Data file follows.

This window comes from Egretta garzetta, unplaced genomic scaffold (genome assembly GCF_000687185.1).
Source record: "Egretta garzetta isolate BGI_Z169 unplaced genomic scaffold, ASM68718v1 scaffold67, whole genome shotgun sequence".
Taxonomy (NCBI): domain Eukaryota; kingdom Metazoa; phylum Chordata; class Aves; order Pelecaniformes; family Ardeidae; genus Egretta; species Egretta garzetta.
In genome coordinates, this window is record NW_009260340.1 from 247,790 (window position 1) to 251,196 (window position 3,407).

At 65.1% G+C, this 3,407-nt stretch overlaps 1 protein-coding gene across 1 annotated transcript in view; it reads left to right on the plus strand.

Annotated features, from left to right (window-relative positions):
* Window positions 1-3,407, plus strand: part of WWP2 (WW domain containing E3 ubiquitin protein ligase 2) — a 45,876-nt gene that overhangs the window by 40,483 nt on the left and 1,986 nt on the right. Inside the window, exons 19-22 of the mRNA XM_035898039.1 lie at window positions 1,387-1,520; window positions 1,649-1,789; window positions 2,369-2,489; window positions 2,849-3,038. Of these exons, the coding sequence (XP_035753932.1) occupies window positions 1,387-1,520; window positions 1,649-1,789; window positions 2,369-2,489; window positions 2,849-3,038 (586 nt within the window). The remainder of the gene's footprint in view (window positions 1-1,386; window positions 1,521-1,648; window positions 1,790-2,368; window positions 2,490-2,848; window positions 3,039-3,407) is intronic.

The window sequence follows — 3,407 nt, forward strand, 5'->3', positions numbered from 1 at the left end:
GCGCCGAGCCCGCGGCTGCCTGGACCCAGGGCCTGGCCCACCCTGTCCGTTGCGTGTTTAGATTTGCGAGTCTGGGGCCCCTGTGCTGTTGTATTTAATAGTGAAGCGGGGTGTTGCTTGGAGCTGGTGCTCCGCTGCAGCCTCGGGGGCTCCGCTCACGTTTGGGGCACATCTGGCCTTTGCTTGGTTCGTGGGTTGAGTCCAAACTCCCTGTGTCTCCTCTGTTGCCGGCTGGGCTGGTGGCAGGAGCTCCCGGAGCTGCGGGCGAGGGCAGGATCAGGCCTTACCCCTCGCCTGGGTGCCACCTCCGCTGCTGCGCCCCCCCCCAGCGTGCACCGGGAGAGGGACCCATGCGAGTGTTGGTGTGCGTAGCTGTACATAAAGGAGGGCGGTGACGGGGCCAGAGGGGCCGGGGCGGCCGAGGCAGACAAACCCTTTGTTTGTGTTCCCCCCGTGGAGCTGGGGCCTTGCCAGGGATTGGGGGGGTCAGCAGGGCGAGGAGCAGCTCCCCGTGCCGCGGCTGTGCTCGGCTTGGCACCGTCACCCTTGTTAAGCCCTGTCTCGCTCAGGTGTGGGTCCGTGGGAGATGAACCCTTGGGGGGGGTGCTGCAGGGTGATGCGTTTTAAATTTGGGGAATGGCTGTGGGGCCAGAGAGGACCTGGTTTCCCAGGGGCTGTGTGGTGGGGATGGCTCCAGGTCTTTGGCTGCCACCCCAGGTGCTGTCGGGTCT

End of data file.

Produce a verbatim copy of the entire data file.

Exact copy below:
This window comes from Egretta garzetta, unplaced genomic scaffold (genome assembly GCF_000687185.1).
Source record: "Egretta garzetta isolate BGI_Z169 unplaced genomic scaffold, ASM68718v1 scaffold67, whole genome shotgun sequence".
Taxonomy (NCBI): domain Eukaryota; kingdom Metazoa; phylum Chordata; class Aves; order Pelecaniformes; family Ardeidae; genus Egretta; species Egretta garzetta.
In genome coordinates, this window is record NW_009260340.1 from 247,790 (window position 1) to 251,196 (window position 3,407).

At 65.1% G+C, this 3,407-nt stretch overlaps 1 protein-coding gene across 1 annotated transcript in view; it reads left to right on the plus strand.

Annotated features, from left to right (window-relative positions):
* Window positions 1-3,407, plus strand: part of WWP2 (WW domain containing E3 ubiquitin protein ligase 2) — a 45,876-nt gene that overhangs the window by 40,483 nt on the left and 1,986 nt on the right. Inside the window, exons 19-22 of the mRNA XM_035898039.1 lie at window positions 1,387-1,520; window positions 1,649-1,789; window positions 2,369-2,489; window positions 2,849-3,038. Of these exons, the coding sequence (XP_035753932.1) occupies window positions 1,387-1,520; window positions 1,649-1,789; window positions 2,369-2,489; window positions 2,849-3,038 (586 nt within the window). The remainder of the gene's footprint in view (window positions 1-1,386; window positions 1,521-1,648; window positions 1,790-2,368; window positions 2,490-2,848; window positions 3,039-3,407) is intronic.

The window sequence follows — 3,407 nt, forward strand, 5'->3', positions numbered from 1 at the left end:
GCGCCGAGCCCGCGGCTGCCTGGACCCAGGGCCTGGCCCACCCTGTCCGTTGCGTGTTTAGATTTGCGAGTCTGGGGCCCCTGTGCTGTTGTATTTAATAGTGAAGCGGGGTGTTGCTTGGAGCTGGTGCTCCGCTGCAGCCTCGGGGGCTCCGCTCACGTTTGGGGCACATCTGGCCTTTGCTTGGTTCGTGGGTTGAGTCCAAACTCCCTGTGTCTCCTCTGTTGCCGGCTGGGCTGGTGGCAGGAGCTCCCGGAGCTGCGGGCGAGGGCAGGATCAGGCCTTACCCCTCGCCTGGGTGCCACCTCCGCTGCTGCGCCCCCCCCCAGCGTGCACCGGGAGAGGGACCCATGCGAGTGTTGGTGTGCGTAGCTGTACATAAAGGAGGGCGGTGACGGGGCCAGAGGGGCCGGGGCGGCCGAGGCAGACAAACCCTTTGTTTGTGTTCCCCCCGTGGAGCTGGGGCCTTGCCAGGGATTGGGGGGGTCAGCAGGGCGAGGAGCAGCTCCCCGTGCCGCGGCTGTGCTCGGCTTGGCACCGTCACCCTTGTTAAGCCCTGTCTCGCTCAGGTGTGGGTCCGTGGGAGATGAACCCTTGGGGGGGGTGCTGCAGGGTGATGCGTTTTAAATTTGGGGAATGGCTGTGGGGCCAGAGAGGACCTGGTTTCCCAGGGGCTGTGTGGTGGGGATGGCTCCAGGTCTTTGGCTGCCACCCCAGGTGCTGTCGGGTCT